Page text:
Grifton History Museum restores Tuscarora house
Reconstructed bark house in Grifton. Submitted photo by Peggy Collins.
Many years ago, before the town of Grifton existed, the Tuscarora Indians thrived in this area. Their settlements were all along the creeks, rivers and streams between the Sounds and our area. Local farmers can still dig up evidence of their existence while tilling the fields for their crops by discovering arrowheads or other tools.
The Grifton Historical Museum seeks to preserve this heritage and link to their ancient past. One of the ways they use to present this historical link to pre-Colonial times is an authentic recreation of a Tuscarora village along the banks of the Contentnea Creek.
However, over the years, the Tuscarora longhouse that was created fell into disrepair. A combination of materials and the elements contributed to the structure’s demise.
“We did not have all of the information needed when it was built,” said Peggy Collins, a volunteer at the museum. “It fell apart.”
Wanting to restore the centerpiece of their native village, the museum received help when it brought in James Parker, a man who has built bark houses for other museums throughout North Carolina.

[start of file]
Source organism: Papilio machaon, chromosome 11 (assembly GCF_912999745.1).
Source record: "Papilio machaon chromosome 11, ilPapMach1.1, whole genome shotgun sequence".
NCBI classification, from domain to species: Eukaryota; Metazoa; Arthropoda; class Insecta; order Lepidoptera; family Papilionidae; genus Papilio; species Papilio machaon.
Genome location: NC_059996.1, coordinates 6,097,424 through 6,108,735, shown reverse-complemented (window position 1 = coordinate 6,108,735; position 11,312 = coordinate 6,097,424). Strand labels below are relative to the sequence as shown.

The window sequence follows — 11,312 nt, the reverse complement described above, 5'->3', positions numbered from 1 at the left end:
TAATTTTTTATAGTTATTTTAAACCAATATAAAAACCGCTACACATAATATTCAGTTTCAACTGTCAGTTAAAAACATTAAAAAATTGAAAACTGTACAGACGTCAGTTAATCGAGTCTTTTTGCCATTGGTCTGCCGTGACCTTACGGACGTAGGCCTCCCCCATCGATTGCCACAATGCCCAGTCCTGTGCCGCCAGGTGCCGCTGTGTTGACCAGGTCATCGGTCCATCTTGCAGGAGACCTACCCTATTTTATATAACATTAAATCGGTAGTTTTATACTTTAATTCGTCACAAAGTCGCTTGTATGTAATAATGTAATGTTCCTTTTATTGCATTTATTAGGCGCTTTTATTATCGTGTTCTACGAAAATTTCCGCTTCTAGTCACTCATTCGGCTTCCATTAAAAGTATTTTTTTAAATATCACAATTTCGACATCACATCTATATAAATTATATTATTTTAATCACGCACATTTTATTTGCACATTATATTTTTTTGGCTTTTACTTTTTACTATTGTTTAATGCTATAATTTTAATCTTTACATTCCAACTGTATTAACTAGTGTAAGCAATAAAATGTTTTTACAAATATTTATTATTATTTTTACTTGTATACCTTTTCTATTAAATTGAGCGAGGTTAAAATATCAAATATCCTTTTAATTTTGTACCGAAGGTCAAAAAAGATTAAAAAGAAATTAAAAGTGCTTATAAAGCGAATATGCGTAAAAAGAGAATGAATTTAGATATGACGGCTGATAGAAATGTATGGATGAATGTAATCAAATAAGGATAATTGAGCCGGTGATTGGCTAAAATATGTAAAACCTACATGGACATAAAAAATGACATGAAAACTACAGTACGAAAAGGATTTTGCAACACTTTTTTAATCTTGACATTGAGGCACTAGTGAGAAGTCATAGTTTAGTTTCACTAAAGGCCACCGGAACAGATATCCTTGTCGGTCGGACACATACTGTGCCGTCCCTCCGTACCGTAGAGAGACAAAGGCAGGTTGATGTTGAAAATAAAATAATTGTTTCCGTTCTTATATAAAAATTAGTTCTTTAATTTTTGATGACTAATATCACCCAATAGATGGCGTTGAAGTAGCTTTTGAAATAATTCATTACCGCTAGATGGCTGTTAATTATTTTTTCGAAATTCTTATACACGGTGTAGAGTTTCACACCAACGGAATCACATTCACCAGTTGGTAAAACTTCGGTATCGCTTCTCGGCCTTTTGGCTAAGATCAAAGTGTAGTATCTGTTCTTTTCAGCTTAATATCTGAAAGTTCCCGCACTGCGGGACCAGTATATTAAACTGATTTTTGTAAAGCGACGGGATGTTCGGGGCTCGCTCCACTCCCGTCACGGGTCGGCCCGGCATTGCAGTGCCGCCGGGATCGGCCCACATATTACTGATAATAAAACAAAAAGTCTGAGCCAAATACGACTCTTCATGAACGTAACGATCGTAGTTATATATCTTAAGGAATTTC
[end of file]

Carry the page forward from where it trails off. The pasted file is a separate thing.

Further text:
"He lives in the mountains and he knew how to build the house authentically," Collins said of Parker. "He knew how to treat the wood, how to secure it in the ground and how to make it so it will last. He took skinny trees, bent them, and fastened the bark all around the house. It took him three days to build it when he arrived shortly after the Shad Festival. Hopefully, it will last more than five years.”
Now that it is restored, the museum, run by volunteers, wants to show it off, as well as their other exhibits. The museum shows the history of Grifton from fossilized shark teeth, to the town as a frontier settlement, to Civil War artifacts, to the days of Grifton High School.
“We’ve also received a trunk from a Second World War sailor. We haven’t opened it up yet, but we are excited to see what could be inside,” Collins said.
The museum is also getting ready for its annual John Lawson days at the end of October. This year it has some historical speakers planned, authentic period food and a cannon-firing with re-enactors.